Why Australia’s housing crisis is coming home to roost

Australia’s long-awaited housing crash has hit hard.

The Reserve Bank says housing demand has declined by more than 30 per cent in five months, the biggest fall since the global financial crisis.

It’s been the biggest monthly decline in almost a decade.

The housing boom has been the main driver of the economy since the end of the mining boom in the early 2000s.

It’s been particularly pronounced since the financial crisis and the global recession, when demand fell and prices surged.

“The downturn has been one of the most intense in Australian history,” RBA governor Glenn Stevens said at the Reserve Bank’s quarterly meeting in Sydney.

The ABS has found that while prices have risen since the housing crash, people in the median house are now paying twice as much in rent as they were before the crisis.”

Australia is experiencing a real housing affordability crisis.”

The ABS has found that while prices have risen since the housing crash, people in the median house are now paying twice as much in rent as they were before the crisis.

Rental vacancy is now at a 10-year low, while the number of renters has doubled in five years, with a record high 2.2 million people now renting.

The government has been cracking down on the property market, introducing stamp duty and stamp-substituting schemes.

But housing affordability is a serious problem that will not be solved overnight, and it is also the main factor driving the property price boom, and the collapse in property values.

The RBA said it expected house prices to fall again this year and the recovery from the housing boom will depend on the ability of the Australian economy to maintain strong employment growth.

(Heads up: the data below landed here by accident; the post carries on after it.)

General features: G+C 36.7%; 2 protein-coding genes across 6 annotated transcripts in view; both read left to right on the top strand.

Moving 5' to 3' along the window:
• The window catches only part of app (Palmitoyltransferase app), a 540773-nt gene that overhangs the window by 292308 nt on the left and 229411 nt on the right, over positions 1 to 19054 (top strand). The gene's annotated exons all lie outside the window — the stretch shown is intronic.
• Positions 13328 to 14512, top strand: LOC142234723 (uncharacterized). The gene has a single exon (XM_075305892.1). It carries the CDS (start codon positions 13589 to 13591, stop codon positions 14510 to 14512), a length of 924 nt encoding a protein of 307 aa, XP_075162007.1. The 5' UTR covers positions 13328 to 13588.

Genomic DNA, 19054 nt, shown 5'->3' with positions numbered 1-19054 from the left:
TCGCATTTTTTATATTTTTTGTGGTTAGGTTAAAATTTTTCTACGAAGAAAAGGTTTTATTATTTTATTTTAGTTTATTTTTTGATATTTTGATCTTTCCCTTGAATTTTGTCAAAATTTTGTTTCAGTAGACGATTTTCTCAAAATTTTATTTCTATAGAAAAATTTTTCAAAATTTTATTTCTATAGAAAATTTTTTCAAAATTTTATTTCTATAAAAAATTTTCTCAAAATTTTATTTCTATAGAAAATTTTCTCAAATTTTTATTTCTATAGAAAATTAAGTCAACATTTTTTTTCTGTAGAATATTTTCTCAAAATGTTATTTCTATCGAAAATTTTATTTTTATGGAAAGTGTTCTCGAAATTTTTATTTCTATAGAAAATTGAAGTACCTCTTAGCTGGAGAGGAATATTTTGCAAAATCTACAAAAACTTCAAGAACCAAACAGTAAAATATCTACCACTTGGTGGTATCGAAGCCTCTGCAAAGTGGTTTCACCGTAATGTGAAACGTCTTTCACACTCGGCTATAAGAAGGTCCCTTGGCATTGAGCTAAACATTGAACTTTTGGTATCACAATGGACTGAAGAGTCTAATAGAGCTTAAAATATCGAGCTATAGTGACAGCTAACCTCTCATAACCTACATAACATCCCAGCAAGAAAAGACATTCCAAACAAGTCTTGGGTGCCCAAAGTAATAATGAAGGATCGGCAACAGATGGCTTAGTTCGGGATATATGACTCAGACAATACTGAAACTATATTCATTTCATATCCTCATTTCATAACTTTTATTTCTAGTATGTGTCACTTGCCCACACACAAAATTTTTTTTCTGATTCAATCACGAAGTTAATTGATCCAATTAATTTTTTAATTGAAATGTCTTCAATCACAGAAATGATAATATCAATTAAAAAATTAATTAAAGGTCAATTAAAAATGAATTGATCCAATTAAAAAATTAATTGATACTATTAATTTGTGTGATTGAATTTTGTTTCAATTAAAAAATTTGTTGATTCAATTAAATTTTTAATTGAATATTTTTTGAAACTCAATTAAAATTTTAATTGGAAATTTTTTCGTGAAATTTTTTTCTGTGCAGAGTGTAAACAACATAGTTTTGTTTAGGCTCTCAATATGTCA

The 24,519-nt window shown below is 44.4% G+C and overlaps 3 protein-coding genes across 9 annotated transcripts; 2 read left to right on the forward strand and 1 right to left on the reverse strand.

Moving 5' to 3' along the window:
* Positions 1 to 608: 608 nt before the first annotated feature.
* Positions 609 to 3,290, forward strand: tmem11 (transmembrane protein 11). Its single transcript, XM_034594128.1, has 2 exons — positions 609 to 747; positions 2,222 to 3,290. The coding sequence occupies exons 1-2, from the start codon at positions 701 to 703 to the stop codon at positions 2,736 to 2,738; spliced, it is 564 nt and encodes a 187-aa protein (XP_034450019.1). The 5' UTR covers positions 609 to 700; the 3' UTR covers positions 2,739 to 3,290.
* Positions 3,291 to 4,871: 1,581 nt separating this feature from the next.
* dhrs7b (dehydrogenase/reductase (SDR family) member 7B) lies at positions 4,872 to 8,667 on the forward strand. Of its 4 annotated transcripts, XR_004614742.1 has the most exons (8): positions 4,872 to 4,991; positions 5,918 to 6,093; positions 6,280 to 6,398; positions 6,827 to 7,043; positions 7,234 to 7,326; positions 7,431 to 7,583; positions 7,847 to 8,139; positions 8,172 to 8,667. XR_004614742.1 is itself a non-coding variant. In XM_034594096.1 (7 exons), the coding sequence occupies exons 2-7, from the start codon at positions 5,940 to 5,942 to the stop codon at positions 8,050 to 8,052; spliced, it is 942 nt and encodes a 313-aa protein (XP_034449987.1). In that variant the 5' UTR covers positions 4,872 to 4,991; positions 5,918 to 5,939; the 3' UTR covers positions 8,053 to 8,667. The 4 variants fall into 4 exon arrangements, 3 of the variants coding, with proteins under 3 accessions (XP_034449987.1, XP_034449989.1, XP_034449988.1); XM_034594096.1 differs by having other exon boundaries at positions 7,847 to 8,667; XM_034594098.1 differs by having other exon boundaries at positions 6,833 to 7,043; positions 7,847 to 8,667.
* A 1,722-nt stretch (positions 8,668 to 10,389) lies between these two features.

The bank also warned that the “dire situation for Australia’s economy” will be exacerbated by rising unemployment.

It is forecast that unemployment will increase by over 3 per cent this year, and then increase by at least 2.6 per cent by the end.

The Australian Bureau of Statistics is forecasting the economy will shrink by 2.5 per cent next year.

“Australia’s economy is not strong enough to sustain growth in the long-term and the current downturn is further eroding confidence in the Australian job market,” RBC’s Stevens said.

“The Government needs to do everything in its power to make sure the current slump is contained, and we will not stand idly by as housing prices continue to surge.”

Topics:housing-industry,business-economics-and-finance,government-and,financial-services,government—economics,business,housing,economy-and-“debt”,reserves,national-security,household,housing-condos,tas